I have implemented a boost converter (120V to 400V). I was testing it by driving a single phase induction motor. When the boost output voltage increased to 200 volts that time you run the motor through VFD. Then I can hear audible nose in the inductor. The motor is drawing current normaly.

I feel it is very dangerous when there is audible noise in the inductor. The noise increased while I was changing the speed of the motor.

Can you tell me why this noise is happening and how I can remove it? Is that noise dangerous for my circuit?

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Schamatic of Converter

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  • 2
    \$\begingroup\$ Have you been through the other "audible noise on converter" questions here? Like electronics.stackexchange.com/questions/214638/… and electronics.stackexchange.com/questions/45086/… \$\endgroup\$
    – user16324
    Feb 14, 2017 at 21:08
  • \$\begingroup\$ Several possibilities- Small-signal instability (did you measure phase margin?), Subharmonic oscillation (is it peak current mode control?), Noise in the circuit causing audible noise in the inductor, etc. Without a schematic and waveforms it's impossible to say what is causing it. \$\endgroup\$
    – John D
    Feb 14, 2017 at 21:09
  • \$\begingroup\$ Which one is the inductor? The big transformer-like part? \$\endgroup\$ Feb 14, 2017 at 22:19
  • \$\begingroup\$ What did OP use to generate that 3D model of the circuit, including components? \$\endgroup\$
    – legoblocks
    Jan 5, 2021 at 13:08

1 Answer 1


When the current through the inductor changes, the magnetic field does as well. This magnetic field causes a small attraction/repulsion action in the coils of the inductor, which manifests itself as a vibration, aka sound. You may have noticed that some CFLs and LED lightbulbs have a high pitch whine, and many mains transformers have a low hum at around 50/60Hz for the same reason.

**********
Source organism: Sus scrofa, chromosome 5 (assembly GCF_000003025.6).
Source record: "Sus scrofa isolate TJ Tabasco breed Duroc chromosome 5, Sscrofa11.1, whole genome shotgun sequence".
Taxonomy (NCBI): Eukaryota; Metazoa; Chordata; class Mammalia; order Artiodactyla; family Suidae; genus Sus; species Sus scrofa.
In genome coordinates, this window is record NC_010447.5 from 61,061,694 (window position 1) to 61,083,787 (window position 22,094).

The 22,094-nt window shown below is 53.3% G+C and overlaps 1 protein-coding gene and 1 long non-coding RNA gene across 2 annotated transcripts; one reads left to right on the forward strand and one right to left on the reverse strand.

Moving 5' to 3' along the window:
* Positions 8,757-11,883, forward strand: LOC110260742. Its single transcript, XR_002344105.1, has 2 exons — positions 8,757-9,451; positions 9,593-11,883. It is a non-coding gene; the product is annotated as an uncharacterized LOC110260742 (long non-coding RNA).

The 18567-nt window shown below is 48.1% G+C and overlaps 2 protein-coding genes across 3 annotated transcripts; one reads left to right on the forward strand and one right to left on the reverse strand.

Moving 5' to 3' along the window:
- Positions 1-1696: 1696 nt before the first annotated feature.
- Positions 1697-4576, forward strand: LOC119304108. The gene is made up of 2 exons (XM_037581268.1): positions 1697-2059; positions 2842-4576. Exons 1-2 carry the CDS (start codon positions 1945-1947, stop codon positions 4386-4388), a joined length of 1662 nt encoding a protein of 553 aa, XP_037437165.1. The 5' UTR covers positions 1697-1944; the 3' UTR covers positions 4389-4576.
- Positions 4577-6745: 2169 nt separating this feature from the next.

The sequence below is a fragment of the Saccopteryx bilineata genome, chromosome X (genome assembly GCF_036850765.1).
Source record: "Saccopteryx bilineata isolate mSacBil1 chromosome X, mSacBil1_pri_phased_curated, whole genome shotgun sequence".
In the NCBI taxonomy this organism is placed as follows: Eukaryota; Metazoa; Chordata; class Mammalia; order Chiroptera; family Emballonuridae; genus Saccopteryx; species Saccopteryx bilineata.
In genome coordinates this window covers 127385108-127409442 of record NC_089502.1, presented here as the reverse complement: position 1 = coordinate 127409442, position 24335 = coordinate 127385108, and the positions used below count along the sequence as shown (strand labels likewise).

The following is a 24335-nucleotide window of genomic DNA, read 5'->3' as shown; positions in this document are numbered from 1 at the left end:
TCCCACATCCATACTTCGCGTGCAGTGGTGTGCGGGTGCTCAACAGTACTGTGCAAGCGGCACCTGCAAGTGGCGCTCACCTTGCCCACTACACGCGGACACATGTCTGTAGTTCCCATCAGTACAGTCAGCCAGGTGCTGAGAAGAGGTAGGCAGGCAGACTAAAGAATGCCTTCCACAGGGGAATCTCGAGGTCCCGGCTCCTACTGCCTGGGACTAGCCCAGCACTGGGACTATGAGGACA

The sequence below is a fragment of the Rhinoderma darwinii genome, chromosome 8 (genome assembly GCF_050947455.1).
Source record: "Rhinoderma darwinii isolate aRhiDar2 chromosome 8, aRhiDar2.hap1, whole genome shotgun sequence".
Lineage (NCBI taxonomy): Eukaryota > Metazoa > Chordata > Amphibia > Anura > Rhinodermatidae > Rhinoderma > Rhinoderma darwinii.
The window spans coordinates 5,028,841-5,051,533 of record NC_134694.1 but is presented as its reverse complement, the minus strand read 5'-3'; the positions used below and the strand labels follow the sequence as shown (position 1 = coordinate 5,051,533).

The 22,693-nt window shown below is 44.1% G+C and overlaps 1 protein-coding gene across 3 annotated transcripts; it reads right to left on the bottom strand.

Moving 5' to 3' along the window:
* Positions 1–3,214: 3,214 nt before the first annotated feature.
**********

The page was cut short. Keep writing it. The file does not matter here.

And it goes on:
Is that noise dangerous for circuit

Not strictly speaking, it's just sound after all. As long as you are using your parts within their specifications, all should be fine.

You can mitigate this phenomenon by increasing your switching frequency or potting your inductors in an epoxy of some kind, much like many SMPS have.

  • \$\begingroup\$ Hard to tell from the original post, but most converters under load (out of PMF mode for example) operate above the audible frequency range and audible inductor noise may be a reason for concern. \$\endgroup\$
    – John D
    Feb 14, 2017 at 21:22
  • 1
    \$\begingroup\$ Could be, unless the audible range noise is due to an audible-range fluctuation in current draw. \$\endgroup\$ Feb 14, 2017 at 21:23
  • \$\begingroup\$ Dear @Brendan Sir , I have attached my circuit picture. when i arrange the circuit in differnet place then the sound is comming out. \$\endgroup\$
    – Fame313
    Feb 14, 2017 at 21:24
  • \$\begingroup\$ switching frequency is 25K HZ \$\endgroup\$
    – Fame313
    Feb 14, 2017 at 21:25
  • 3
    \$\begingroup\$ Agreed, load currents in the audible range can cause audible noise. Again, not enough information to get to root cause. \$\endgroup\$
    – John D
    Feb 14, 2017 at 21:25

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